- Previously injured knee - If you’ve already hurt your knee once, then it may not be as strong as it was before. Unfortunately, this could make it easier for you to injure your knee again.
- Excessive weight - If you put on a lot of weight, your bones have more work to do to support that mass. For those who are very overweight, even ordinary daily activities can cause wear and tear on the knees.
- Weak muscles - A lack of strength and flexibility in your muscles can also contribute to knee injuries. Strong muscles protect bones and joints. Aside from this, they also make you very stable and balanced, thereby decreasing the risk of falls.
- Gender - Women are more likely to develop knee injuries simply because of how their bodies are built, for example, the way their hip bone is attached to the thigh bone and the fact that they carry greater mass on the lower body.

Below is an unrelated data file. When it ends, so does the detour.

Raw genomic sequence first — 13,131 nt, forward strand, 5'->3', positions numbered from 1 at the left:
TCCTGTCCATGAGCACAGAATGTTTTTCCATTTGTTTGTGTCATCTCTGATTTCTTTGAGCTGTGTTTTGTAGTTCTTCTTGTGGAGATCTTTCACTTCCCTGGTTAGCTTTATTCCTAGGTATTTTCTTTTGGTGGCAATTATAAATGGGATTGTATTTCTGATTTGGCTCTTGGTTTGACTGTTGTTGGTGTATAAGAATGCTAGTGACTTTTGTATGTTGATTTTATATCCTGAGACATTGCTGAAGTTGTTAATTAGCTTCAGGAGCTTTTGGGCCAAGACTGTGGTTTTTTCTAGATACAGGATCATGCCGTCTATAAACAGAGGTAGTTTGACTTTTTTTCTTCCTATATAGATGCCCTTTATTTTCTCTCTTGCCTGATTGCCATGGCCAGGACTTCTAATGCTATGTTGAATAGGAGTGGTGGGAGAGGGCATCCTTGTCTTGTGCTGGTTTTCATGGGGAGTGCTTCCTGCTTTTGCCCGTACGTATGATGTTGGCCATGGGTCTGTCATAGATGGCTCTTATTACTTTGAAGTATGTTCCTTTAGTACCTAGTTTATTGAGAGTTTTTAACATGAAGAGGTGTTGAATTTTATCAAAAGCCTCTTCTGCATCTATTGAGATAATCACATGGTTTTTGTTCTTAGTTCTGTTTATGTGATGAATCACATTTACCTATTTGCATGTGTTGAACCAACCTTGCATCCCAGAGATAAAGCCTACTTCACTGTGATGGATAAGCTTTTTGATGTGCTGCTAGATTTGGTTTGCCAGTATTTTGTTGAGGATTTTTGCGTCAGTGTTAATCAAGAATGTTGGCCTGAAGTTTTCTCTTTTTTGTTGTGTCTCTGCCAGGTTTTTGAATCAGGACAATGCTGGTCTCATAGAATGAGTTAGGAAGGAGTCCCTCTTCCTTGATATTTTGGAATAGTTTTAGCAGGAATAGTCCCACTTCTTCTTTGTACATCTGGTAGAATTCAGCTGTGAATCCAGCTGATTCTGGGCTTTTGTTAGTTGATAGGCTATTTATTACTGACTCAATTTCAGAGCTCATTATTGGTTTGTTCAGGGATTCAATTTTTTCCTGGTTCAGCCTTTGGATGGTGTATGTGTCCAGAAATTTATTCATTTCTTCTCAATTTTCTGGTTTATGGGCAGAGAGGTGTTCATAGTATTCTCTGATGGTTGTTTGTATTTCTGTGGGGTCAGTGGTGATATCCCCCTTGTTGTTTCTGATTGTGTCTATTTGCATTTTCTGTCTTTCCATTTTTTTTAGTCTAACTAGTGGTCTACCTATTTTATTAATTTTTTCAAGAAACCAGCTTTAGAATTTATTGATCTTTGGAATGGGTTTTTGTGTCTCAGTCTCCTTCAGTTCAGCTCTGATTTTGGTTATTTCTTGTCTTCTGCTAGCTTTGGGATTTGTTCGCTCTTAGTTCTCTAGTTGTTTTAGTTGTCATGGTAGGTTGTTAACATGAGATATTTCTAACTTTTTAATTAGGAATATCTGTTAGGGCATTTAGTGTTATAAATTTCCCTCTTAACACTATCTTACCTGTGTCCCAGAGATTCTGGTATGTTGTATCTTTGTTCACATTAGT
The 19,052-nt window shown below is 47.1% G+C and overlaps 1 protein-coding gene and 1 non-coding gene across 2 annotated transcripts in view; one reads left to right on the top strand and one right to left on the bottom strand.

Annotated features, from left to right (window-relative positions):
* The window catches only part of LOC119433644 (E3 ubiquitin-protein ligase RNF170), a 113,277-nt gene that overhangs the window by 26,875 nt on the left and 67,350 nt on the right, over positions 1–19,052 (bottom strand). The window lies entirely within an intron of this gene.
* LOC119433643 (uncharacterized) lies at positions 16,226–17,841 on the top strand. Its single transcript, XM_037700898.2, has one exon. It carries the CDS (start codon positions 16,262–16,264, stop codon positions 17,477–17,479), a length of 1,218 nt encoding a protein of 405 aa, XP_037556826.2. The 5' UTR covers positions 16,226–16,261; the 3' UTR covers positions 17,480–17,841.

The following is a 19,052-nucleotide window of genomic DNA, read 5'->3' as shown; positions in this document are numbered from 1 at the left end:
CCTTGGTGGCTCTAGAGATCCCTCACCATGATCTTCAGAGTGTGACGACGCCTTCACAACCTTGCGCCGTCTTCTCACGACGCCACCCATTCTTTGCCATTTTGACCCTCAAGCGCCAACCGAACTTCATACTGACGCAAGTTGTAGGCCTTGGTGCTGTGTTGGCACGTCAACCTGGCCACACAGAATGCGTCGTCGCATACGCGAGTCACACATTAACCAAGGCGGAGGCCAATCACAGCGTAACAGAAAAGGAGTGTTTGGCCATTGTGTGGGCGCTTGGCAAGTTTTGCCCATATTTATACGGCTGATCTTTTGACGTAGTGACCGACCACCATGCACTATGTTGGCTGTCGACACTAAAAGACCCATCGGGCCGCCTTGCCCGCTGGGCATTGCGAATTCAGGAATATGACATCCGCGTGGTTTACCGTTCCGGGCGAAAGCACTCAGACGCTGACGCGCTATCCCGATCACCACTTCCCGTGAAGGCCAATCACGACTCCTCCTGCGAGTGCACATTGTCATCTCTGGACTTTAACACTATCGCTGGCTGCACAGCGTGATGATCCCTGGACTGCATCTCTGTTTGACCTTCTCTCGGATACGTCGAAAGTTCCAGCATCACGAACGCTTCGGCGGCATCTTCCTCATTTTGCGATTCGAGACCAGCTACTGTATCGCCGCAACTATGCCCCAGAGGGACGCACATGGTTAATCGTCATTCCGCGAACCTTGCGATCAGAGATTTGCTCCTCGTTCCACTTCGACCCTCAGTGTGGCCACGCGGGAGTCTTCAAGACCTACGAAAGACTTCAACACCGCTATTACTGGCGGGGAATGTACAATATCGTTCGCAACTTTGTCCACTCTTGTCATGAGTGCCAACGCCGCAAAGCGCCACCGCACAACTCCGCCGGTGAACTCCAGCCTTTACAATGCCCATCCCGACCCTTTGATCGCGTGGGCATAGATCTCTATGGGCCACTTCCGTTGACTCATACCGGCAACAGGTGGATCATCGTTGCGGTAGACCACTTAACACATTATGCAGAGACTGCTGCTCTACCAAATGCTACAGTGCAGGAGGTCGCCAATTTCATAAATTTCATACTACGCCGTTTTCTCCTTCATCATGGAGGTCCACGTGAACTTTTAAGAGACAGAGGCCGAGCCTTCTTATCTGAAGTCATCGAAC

How long does a knee injury take to heal?
For knee sprains or strains, the healing time is typically 2 to 4 weeks. For major injuries as a result of trauma, it can take from 4 up to 12 months. Of course, this healing time would be dependent on the treatment being administered and the lifestyle of the patient. How can I tell if my knee injury is serious? There are several ways to tell if your knee injury needs serious medical attention:
How can I tell if my knee injury is serious?
There are several ways to tell if your knee injury needs serious medical attention:
- You heard a popping sound right after an incident - This sound is created by ligament tears or dislocated kneecap.
- Your knee looks deformed - This is a symptom of a fractured or dislocated kneecap.
- You can’t straighten your leg or put weight on it - There may be a fracture on your kneecap or tear in the tendon.